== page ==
After 42 Years, Bid a Fond Farewell to Munch’s Make Believe Band
After 42 years of live performances, Munch's Make Believe Band are being forced into retirement. The group's longtime live residency at Chuck E. Cheese will come to end after the popular pizza restaurant implements a newly announced redesign for its 600-plus locations.
The animatronic quintet — Mr. Munch, Chuck E. Cheese, Helen Henny, Jasper T. Jowls and Pasqually — will be forced to step down at every location nationwide as part of the new design, which includes plans for an interactive dance floor. Rides and games will now include pre-loaded play passes, and tokens will no longer be used.
The band emerged more than four decades ago with its playful pop-rock, including jovial, Chuck-themed covers of hit songs. You can check out their ripping take on the Vapors' 1980 hit "Turning Japanese," re-imagined as "Go to Chuck E. Cheese." Despite their awkwardly stiff stage presence and intensely creepy, dead-eyed stares, their enthusiasm is infectious.
As Vice reported in an extensive profile on the band, Munch's Make Believe originated as "The Pizza Players" in 1977 at the first San Jose, Calif., location of Chuck E. Cheese. But the band's popularity swelled alongside the restaurant's, leading to performances across the country. And they've endured numerous lineup changes over the years, filtering through discontinued members like Crusty the Cat and Madame Oink.
Chuck E. Cheese previously announced plans to phase out the band in 2017, and the following year, the company even plotted a "farewell tour" that turned out to be a cruel April Fool's joke. (On Twitter, the company explained the prank, teased a potential "world tour" and released a Munch's Make Believe Band album as a free download.) In retrospect, the breakup gag stings even more.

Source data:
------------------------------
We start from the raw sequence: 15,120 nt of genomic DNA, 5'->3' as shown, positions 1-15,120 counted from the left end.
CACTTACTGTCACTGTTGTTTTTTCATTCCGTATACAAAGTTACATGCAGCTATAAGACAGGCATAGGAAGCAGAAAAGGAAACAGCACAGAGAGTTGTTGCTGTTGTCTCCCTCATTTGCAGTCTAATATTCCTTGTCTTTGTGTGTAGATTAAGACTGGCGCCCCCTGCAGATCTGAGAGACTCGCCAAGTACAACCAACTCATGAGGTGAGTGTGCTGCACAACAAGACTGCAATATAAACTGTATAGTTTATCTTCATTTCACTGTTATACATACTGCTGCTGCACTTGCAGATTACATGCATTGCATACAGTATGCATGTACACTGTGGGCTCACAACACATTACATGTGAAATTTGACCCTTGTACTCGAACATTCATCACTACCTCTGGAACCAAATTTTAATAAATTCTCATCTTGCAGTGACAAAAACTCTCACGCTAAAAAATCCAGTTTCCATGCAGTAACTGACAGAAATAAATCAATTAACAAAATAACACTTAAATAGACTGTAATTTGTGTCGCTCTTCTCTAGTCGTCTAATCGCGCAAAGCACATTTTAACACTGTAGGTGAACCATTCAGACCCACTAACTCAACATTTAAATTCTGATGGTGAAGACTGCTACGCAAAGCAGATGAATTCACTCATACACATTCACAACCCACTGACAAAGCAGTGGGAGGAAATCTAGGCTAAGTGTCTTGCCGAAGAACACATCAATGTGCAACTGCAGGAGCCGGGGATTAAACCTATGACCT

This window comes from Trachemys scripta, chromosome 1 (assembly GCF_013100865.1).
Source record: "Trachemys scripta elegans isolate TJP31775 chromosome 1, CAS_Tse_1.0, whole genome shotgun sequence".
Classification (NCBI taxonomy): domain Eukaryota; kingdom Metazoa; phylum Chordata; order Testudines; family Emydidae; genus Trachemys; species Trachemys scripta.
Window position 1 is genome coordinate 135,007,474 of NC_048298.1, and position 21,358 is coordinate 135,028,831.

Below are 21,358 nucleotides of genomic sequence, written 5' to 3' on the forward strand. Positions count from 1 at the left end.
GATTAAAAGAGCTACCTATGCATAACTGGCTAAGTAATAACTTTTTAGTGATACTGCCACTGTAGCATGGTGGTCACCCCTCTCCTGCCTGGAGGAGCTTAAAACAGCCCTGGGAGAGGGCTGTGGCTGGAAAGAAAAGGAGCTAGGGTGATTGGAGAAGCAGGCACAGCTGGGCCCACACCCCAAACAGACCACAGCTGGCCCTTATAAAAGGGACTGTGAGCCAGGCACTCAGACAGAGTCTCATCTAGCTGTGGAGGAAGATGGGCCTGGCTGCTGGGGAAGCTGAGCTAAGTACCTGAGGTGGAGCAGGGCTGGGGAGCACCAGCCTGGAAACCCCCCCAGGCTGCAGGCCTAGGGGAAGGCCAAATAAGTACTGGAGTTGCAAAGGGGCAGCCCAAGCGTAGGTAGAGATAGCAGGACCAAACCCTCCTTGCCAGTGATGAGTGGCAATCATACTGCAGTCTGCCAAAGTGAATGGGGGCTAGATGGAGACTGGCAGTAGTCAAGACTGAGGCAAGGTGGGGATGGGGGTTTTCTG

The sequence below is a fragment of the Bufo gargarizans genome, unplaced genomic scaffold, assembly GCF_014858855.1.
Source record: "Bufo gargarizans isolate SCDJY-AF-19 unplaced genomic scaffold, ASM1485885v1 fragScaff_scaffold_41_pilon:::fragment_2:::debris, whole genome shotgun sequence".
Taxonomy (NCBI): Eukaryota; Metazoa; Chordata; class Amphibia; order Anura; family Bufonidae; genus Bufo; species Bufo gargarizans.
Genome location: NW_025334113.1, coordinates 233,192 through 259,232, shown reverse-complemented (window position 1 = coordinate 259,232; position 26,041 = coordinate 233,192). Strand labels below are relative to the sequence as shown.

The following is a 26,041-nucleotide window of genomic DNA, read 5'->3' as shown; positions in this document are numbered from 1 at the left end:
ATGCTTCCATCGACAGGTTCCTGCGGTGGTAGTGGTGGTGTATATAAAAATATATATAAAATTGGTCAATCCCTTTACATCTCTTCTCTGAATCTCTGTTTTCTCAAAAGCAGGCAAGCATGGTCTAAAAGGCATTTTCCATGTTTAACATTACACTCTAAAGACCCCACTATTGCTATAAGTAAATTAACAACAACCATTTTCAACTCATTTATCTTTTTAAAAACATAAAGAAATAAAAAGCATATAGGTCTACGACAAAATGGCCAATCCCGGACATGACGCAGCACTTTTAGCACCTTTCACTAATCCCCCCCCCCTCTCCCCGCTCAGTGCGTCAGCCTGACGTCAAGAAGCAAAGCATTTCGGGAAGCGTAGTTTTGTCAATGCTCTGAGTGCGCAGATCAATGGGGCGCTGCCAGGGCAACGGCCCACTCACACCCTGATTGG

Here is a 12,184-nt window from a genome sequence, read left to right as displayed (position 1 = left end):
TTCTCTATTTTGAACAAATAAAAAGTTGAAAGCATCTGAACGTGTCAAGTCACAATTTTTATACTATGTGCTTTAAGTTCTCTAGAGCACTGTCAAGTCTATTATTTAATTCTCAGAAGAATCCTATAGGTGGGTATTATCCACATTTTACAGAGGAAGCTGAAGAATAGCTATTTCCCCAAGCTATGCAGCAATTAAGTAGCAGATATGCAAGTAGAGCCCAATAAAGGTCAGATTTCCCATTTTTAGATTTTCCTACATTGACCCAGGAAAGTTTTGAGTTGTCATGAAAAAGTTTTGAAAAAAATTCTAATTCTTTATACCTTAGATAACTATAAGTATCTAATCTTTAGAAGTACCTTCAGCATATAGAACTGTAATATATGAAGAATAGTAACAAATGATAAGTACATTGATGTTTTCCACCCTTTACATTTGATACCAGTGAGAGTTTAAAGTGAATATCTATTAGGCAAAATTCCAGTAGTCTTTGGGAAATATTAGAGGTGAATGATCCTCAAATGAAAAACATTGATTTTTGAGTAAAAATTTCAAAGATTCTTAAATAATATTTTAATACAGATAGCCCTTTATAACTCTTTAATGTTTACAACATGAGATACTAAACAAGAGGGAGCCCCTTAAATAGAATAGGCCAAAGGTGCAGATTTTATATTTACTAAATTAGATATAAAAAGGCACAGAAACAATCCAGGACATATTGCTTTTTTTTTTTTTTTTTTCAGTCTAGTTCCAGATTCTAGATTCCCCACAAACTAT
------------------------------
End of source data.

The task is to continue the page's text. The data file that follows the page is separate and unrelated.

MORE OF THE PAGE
After news of the band's potential breakup spread in 2017, fellow musicians eulogized the rat-featured five-piece. One mourner was singer-songwriter Father John Misty, who posted on Facebook about the band's monumental influence and refusal to follow contemporary trends.
"Having been a professional musician for a few years now, I can appreciate firsthand not only the strain of trying to sustain a flow of creativity for so long but the rigorous, pretty un-exotic feat of physical endurance just getting through a few hundred shows a year, plus all the travel, is," he wrote. "When I consider that this motherfucker was playing up to five sets a night all over the country simultaneously, I am reminded that, yes, it can be done, and that just by getting on that stage every night and leaving everything up there, I am part of lineage, of a collective imagination that spans the generations. How he maintained that smile on his face, playing so consistently and with such little flash (even though I’m sure some nights he just wanted to stretch out and make it all about himself) is beyond me.
"None of this, however, has anything to do with why I fell in love with this mans playing," he continued. "Chuck was an interpreter. He didn’t write much, outside of his seminal 'Happy Birthday' but neither did Frank fucking Sinatra. Like Sinatra, Chuck wasn’t 'the best.' But he had a style, and style cannot be taught; something we tend to forget in this era of manufactured pop stars. Max Martin would've had nothing to do with Cheese."